How to build a mobile base station [VIDEO]
Posted on March 5, 2014
3 min read
From the Cocos Islands to Tasmania, my team is responsible for the construction and maintenance of Telstra’s fixed and wireless networks.
We’re the Telstra people you see working on roadside cabinets, laying optic fibre cables or putting up the base stations and antennas that are necessary to keep Telstra’s customers connected.
Recently my team built a new base station in Yamba, NSW. The new site was needed to not only improve mobile coverage in Yamba generally but also for the additional capacity that’s required during the peak summer holiday season.
What made the construction of this base station different from many of the 1500 others we constructed as part of our 4G coverage expansion program was that rather than upgrade an existing tower, we had to build a new one because the existing infrastructure did not have the capacity to accommodate the new 4G technology.
Generally we try to use our existing infrastructure where we can. This may be an existing pole or tower that we own or one we share with another carrier. Sometimes we also use other man-made structures in the area. Consequently, it’s not often we need to construct a completely new base station.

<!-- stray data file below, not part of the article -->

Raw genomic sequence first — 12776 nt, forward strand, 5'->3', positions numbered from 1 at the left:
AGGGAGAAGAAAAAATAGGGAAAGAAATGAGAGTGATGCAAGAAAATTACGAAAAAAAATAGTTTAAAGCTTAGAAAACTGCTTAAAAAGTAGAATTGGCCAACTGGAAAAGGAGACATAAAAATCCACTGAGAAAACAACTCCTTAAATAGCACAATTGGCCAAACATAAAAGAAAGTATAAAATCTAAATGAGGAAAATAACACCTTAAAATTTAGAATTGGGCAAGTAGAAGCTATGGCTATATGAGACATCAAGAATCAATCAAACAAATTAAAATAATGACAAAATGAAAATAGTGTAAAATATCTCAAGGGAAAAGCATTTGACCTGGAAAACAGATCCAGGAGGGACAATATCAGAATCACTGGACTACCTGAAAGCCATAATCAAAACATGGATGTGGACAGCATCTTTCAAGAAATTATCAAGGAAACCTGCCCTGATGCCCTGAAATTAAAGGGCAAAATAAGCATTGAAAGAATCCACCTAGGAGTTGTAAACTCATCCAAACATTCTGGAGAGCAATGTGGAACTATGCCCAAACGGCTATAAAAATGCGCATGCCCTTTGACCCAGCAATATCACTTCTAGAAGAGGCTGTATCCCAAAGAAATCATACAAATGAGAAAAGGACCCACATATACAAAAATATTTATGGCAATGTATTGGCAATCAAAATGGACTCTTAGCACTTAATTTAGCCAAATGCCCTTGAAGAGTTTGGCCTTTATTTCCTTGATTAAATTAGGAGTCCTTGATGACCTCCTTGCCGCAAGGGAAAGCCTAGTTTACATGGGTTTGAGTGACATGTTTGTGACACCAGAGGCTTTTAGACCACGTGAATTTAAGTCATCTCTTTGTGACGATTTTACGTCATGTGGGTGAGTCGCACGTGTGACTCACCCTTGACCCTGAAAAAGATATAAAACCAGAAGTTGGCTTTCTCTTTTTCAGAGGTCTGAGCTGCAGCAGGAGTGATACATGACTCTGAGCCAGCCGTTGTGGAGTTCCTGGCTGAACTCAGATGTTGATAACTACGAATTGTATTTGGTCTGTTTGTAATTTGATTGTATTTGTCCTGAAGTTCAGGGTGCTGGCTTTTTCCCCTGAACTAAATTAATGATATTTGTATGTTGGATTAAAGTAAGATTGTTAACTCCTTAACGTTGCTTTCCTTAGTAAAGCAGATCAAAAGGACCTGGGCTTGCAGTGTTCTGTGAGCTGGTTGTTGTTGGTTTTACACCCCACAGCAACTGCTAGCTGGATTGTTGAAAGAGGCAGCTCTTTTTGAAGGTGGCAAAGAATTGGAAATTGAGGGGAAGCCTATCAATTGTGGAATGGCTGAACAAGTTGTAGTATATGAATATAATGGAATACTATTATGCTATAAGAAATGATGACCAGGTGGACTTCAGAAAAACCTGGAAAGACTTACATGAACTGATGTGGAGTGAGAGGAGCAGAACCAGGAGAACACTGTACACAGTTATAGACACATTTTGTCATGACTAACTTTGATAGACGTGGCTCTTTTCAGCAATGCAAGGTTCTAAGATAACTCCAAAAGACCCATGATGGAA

This one at Yamba presented us with some interesting construction challenges. The sandy soil meant the foundation required us to use a collared steel sleeve which is driven down into the soil. This all added to the construction timeframe because the steel casing had to be manufactured and then a contractor who specialises in this type of foundation work needed to be brought in.
As part of our commitment to ease network congestion in the area, the base station needed to be built and commissioned before the start of the 2013/14 summer holiday season.
All up the physical build took approximately 21 days. The time to bore and concrete the foundation took a little over two days, and the actual construction of the tower was done in one long day. The majority of the time spent was on the ground preparing the cabling, building and dressing the head frame, earthing the tower, as well as the actual installation of the equipment including transferring it to the top of the tower – which is slow and time consuming.
Given that this aspect of our work is becoming less necessary because of our use of existing infrastructure, one of my team decided it was a good opportunity to document the type of work we perform at such sites. I think it makes interesting viewing so I’d like to share this video with you.
This new site has improved Telstra’s mobile coverage in Yamba Shopping Fair, Crystal Lake and Whyna Island areas. During the peak holiday season, our base stations in the Yamba area carried up to three times the traffic they would normally carry.
Together with the rollout of 4G technology, our customers were able to experienced data speeds of at least four times faster than the previous holiday season.
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